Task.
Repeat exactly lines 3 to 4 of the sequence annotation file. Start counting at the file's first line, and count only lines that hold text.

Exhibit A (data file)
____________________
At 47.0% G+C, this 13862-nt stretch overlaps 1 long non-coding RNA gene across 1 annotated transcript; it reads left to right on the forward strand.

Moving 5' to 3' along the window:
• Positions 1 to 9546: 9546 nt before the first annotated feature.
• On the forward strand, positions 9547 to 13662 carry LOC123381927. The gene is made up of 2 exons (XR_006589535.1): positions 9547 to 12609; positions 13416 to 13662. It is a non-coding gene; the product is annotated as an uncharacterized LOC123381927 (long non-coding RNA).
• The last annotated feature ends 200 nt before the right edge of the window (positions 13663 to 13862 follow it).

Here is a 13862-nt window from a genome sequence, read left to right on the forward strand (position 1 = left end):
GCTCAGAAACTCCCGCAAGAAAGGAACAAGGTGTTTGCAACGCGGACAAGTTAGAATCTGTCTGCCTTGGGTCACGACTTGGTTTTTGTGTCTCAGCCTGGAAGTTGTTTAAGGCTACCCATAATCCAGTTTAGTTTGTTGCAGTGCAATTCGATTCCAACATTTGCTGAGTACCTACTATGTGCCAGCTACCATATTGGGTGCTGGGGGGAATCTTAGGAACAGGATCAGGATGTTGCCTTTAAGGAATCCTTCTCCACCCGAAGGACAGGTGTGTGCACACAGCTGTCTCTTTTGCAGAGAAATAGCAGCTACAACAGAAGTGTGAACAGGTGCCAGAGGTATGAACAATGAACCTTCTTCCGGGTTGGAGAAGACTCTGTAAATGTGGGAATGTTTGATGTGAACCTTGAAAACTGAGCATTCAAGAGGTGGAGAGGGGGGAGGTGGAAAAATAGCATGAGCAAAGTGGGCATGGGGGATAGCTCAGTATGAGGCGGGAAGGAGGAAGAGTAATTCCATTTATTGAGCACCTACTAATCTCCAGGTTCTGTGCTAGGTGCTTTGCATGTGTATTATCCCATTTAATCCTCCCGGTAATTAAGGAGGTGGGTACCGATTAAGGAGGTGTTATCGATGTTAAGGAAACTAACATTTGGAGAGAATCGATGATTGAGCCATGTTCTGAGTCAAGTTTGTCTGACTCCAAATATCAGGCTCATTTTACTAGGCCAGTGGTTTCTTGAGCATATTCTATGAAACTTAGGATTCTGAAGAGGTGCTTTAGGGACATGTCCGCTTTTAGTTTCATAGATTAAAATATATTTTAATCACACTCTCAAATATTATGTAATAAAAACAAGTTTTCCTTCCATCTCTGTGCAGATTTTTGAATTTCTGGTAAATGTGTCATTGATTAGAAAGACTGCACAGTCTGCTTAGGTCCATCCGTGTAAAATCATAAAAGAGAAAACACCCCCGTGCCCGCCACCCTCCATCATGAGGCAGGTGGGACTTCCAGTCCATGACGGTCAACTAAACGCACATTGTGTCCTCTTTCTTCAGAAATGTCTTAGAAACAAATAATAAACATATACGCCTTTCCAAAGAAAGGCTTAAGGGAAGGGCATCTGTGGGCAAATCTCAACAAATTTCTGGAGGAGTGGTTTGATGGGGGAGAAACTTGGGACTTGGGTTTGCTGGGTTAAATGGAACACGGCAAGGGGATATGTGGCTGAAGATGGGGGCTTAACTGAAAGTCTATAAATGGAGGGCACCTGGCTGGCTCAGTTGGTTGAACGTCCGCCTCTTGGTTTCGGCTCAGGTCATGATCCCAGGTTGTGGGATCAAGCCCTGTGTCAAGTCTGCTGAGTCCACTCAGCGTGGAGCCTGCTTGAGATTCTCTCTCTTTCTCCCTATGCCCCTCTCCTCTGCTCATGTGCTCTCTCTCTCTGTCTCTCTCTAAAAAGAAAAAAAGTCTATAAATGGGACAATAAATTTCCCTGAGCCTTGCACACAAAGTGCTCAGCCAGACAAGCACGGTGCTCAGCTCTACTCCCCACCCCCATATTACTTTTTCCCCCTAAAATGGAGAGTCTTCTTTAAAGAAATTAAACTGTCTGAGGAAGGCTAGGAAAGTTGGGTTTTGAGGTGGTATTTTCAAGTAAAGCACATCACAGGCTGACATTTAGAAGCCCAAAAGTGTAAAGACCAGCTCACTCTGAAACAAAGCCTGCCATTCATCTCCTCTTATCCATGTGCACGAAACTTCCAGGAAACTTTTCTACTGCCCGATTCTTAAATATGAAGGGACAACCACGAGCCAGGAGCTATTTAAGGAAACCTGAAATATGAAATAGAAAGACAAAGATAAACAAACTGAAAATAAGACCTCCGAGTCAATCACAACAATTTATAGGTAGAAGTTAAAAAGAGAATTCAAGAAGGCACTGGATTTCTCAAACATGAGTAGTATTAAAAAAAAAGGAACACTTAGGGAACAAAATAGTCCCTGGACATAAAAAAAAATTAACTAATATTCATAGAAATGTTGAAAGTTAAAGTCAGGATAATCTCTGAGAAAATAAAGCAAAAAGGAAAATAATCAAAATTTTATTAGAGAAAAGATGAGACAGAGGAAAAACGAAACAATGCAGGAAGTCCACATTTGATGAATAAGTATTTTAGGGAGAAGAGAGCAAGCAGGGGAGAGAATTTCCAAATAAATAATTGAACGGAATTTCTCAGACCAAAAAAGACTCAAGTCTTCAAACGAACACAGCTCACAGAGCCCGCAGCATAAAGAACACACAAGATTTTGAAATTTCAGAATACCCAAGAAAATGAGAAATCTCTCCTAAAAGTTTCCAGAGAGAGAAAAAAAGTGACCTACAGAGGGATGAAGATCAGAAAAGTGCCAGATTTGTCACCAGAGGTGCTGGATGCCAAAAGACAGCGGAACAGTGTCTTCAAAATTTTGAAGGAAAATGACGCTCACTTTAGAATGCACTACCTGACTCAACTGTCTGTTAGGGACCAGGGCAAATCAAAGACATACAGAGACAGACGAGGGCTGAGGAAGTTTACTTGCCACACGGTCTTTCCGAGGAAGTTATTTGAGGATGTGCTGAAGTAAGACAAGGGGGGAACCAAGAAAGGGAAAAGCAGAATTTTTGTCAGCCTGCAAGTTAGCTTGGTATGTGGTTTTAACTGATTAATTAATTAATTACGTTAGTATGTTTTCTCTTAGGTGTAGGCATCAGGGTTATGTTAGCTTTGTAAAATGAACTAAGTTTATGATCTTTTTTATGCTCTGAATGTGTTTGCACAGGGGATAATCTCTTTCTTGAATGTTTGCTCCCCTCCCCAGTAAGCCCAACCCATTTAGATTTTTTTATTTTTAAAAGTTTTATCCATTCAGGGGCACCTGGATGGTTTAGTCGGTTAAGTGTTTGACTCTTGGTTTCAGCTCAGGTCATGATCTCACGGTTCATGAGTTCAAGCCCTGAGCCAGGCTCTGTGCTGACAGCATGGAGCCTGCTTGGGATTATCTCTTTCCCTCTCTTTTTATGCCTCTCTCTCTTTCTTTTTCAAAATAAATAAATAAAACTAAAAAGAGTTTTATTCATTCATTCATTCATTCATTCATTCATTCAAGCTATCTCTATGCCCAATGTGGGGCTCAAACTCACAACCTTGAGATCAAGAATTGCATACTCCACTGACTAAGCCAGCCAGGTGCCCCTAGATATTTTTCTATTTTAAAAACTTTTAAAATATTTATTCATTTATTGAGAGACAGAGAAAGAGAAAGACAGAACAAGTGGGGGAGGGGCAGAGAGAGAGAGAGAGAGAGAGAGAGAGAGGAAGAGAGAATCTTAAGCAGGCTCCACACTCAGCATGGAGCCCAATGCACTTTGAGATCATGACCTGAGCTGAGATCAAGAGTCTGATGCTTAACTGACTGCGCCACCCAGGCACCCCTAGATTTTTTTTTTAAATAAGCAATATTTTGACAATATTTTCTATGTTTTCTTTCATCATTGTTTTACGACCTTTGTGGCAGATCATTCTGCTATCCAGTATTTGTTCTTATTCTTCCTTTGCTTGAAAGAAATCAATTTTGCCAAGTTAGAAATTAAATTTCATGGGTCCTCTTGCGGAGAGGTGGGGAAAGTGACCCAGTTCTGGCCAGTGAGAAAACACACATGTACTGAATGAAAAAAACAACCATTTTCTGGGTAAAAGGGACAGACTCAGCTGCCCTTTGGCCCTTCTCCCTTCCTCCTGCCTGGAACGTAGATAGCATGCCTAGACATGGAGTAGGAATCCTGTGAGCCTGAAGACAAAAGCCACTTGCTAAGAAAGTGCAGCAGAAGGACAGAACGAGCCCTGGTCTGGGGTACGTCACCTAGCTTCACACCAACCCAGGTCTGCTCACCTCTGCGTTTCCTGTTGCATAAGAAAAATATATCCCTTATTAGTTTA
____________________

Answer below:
• Positions 1 to 9546: 9546 nt before the first annotated feature.
• On the forward strand, positions 9547 to 13662 carry LOC123381927. The gene is made up of 2 exons (XR_006589535.1): positions 9547 to 12609; positions 13416 to 13662. It is a non-coding gene; the product is annotated as an uncharacterized LOC123381927 (long non-coding RNA).